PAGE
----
Tim Rooney

Looking into the future of the internet – what will IPv6 hold?

By Tim Rooney, Director, Project Management Team at BT Diamond IP

Any scepticism surrounding the exponential growth predictions for IPv6 can be dismissed thanks to new data. Google statistics now show that the number of IPv6 users accessing its websites has now exceeded four per cent of total users, up from three per cent in February 2014. And this growth is expected to continue to reach between 9.9 and 14.9 per cent by the end of 2015.

With Google well known as the web’s favourite, this data gives a hint of trends that are happening all over the internet, offering insight into the future rise of IPv6 more broadly. With this interesting information available, I have used the data to create a projection that predicts the further growth of IPv6. [Read more…]

Craig Chadburn BT GS Social Media Lead

Make way for May

The world of IT is a dynamic place to be at the moment; we’re constantly seeing revolutions and innovations that are painting a new picture of the industry. Our monthly round-up comes at a great time to showcase some of this exciting activity, so have a read through of our blogs to get a better idea of what we’re talking about.
[Read more…]

ipv6

IPv6 block allocation made easy

By Tim Rooney, Director, Project Management Team at BT Diamond IP

Developing an IPv6 address plan can seem like nothing more than a massive headache. Such a plan defines how you intend to allocate subnets from the IPv6 block you received from your ISP or Internet Registry — it’s important stuff. It’s the kind of thing you need to ensure is done correctly.

The first step is defining how much address space is required across your IP network to give you an idea of IPv6 address capacity for those devices requiring it. You can use your current IPv4 address allocation database as a guide to define the active utilisation of your IPv4 address space and should provide a solid basis for IPv6 capacity needs, barring new network initiatives that increase address space usage. Once you’ve defined where in your network you require IPv6 addresses and how much is needed, you need to then consider how to perform your allocations. [Read more…]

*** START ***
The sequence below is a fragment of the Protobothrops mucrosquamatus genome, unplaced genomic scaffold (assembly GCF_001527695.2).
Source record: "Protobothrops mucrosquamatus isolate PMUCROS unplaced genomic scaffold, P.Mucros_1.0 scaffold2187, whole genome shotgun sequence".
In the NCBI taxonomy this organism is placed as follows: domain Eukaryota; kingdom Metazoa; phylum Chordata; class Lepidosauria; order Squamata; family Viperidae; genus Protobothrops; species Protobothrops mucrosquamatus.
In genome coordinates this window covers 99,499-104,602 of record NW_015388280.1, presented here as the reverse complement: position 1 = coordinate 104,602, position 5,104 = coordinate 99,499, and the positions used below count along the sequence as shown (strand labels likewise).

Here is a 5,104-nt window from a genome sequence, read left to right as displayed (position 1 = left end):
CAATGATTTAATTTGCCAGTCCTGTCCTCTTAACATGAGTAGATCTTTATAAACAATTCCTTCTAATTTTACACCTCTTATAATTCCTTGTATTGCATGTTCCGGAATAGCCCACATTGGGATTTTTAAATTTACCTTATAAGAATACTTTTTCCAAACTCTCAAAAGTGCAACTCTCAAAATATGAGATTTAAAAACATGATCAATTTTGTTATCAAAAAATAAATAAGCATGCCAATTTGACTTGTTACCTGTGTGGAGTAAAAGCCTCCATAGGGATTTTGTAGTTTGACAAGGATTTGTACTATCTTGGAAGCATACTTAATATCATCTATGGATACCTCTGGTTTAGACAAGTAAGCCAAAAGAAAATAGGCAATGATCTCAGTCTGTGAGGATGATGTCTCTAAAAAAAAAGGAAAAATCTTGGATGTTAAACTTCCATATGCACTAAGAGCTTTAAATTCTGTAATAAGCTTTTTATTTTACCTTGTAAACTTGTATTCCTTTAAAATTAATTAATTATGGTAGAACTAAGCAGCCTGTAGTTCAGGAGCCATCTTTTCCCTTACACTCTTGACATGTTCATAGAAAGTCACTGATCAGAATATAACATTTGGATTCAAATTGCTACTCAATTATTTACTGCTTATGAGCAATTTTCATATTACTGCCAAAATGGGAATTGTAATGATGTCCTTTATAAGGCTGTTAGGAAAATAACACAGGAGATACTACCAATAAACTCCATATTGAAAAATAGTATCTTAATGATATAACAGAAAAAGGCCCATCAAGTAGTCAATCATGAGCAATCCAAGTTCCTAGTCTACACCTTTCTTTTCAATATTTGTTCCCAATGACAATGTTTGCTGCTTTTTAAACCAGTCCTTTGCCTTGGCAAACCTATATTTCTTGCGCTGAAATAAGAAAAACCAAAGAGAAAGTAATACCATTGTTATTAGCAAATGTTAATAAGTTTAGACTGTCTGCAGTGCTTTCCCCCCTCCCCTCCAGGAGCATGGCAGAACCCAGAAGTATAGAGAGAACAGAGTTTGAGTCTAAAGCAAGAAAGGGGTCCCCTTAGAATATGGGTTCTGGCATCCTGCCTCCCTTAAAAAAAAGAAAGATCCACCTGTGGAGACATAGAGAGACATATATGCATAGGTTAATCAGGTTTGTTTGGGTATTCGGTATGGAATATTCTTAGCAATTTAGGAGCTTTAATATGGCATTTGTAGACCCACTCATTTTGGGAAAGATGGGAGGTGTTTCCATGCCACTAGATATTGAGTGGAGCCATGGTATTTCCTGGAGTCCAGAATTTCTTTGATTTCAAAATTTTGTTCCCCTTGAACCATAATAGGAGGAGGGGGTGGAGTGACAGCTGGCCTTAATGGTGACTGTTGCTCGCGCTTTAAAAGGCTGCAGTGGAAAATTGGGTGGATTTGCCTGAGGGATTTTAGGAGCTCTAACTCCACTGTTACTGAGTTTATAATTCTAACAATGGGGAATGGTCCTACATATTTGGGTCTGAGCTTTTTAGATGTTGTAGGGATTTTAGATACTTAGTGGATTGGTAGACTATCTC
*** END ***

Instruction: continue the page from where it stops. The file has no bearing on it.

J-P De Clerck

Business agility: elasticity as the driver of cloud deployment

An increasing need for higher business agility remains one of the key drivers in the growing interest regarding cloud services. As each year, cloud computing ranks of the ‘technology prediction lists’. However, each year the tone continues to change as well, with less ‘cloud vapor’ and more focus on ‘business’. According to Forrester’s Craig LeClair, infrastructure elasticity should be seen as an enabler for other dimensions that make the business more agile and higher performing.

Whether you take a look at the evolutions in business domains such as information management, enterprise collaboration and work or at the fast digitalization across specific verticals, cloud computing is ranked as a crucial factor. The end goal of those evolutions, in many cases, is one of higher agility, at the same time one of the original drivers of the cloud to start with. This is not a coincidence in an increasingly real-time economy where business agility drives better business performance.

While agility and the ability to respond faster (and soon to pro-spond) to changing business, customer and worker demands is obviously not just a technology question, technology is an enabler of it. When looking at some of the IT and CIO priorities for 2014 as mentioned in a previous blog post (and many of us know this but can we turn it into action?), business is driving IT with challenging consequences. The same goes for business agility and cloud computing. [Read more…]

Tim Rooney

Twelve checklist items for deploying IPv6

Deploying IPv6 requires thorough consideration of your networking environment. As you can imagine, introducing a new network layer protocol has wide-ranging impacts. For example, if you constrain the initial scope of your deployment to your internet-facing infrastructure, you can better control the effort and expense required to deploy IPv6. You can also gain valuable IPv6 experience prior to a broader deployment involving your end-user community and associated impacts.

But for whatever scope you choose to define your IPv6 deployment, the following 12 points need to be examined and analysed to determine your readiness and potential upgrade requirements prior to implementation:

  1. IP infrastructure. Every major switch and router vendor has included IPv6 support for a few years now. As long as you’ve kept reasonably up-to-date with product releases, your switching and routing infrastructure should already support IPv6. It’s a good idea to validate this with your vendors, especially if you are relying on particular IPv6 features, e.g. mobile IPv6, etc. [Read more…]